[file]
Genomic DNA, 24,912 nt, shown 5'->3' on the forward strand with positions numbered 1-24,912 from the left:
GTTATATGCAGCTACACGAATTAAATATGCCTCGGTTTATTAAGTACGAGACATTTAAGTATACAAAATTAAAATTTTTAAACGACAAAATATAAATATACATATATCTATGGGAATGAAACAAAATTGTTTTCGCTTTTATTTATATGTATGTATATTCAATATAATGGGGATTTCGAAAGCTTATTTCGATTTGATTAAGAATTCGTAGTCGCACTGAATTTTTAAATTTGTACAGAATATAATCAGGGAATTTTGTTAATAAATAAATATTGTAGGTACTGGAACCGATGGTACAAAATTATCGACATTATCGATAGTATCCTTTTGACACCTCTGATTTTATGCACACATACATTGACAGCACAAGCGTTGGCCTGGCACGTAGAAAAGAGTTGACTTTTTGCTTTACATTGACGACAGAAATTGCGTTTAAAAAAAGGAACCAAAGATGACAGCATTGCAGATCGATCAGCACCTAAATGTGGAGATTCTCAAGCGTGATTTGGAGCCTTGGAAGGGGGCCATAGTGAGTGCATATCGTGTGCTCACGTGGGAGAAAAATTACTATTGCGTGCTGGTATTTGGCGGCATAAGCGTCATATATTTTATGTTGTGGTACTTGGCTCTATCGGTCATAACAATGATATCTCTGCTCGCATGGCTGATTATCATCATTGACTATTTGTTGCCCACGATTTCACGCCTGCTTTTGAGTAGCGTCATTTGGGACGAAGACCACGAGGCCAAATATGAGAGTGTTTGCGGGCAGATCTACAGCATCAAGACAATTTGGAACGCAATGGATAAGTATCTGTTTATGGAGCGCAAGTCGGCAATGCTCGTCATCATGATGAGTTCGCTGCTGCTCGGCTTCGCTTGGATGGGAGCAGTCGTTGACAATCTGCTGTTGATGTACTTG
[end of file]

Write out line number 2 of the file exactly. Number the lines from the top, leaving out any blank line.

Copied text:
GTTATATGCAGCTACACGAATTAAATATGCCTCGGTTTATTAAGTACGAGACATTTAAGTATACAAAATTAAAATTTTTAAACGACAAAATATAAATATACATATATCTATGGGAATGAAACAAAATTGTTTTCGCTTTTATTTATATGTATGTATATTCAATATAATGGGGATTTCGAAAGCTTATTTCGATTTGATTAAGAATTCGTAGTCGCACTGAATTTTTAAATTTGTACAGAATATAATCAGGGAATTTTGTTAATAAATAAATATTGTAGGTACTGGAACCGATGGTACAAAATTATCGACATTATCGATAGTATCCTTTTGACACCTCTGATTTTATGCACACATACATTGACAGCACAAGCGTTGGCCTGGCACGTAGAAAAGAGTTGACTTTTTGCTTTACATTGACGACAGAAATTGCGTTTAAAAAAAGGAACCAAAGATGACAGCATTGCAGATCGATCAGCACCTAAATGTGGAGATTCTCAAGCGTGATTTGGAGCCTTGGAAGGGGGCCATAGTGAGTGCATATCGTGTGCTCACGTGGGAGAAAAATTACTATTGCGTGCTGGTATTTGGCGGCATAAGCGTCATATATTTTATGTTGTGGTACTTGGCTCTATCGGTCATAACAATGATATCTCTGCTCGCATGGCTGATTATCATCATTGACTATTTGTTGCCCACGATTTCACGCCTGCTTTTGAGTAGCGTCATTTGGGACGAAGACCACGAGGCCAAATATGAGAGTGTTTGCGGGCAGATCTACAGCATCAAGACAATTTGGAACGCAATGGATAAGTATCTGTTTATGGAGCGCAAGTCGGCAATGCTCGTCATCATGATGAGTTCGCTGCTGCTCGGCTTCGCTTGGATGGGAGCAGTCGTTGACAATCTGCTGTTGATGTACTTG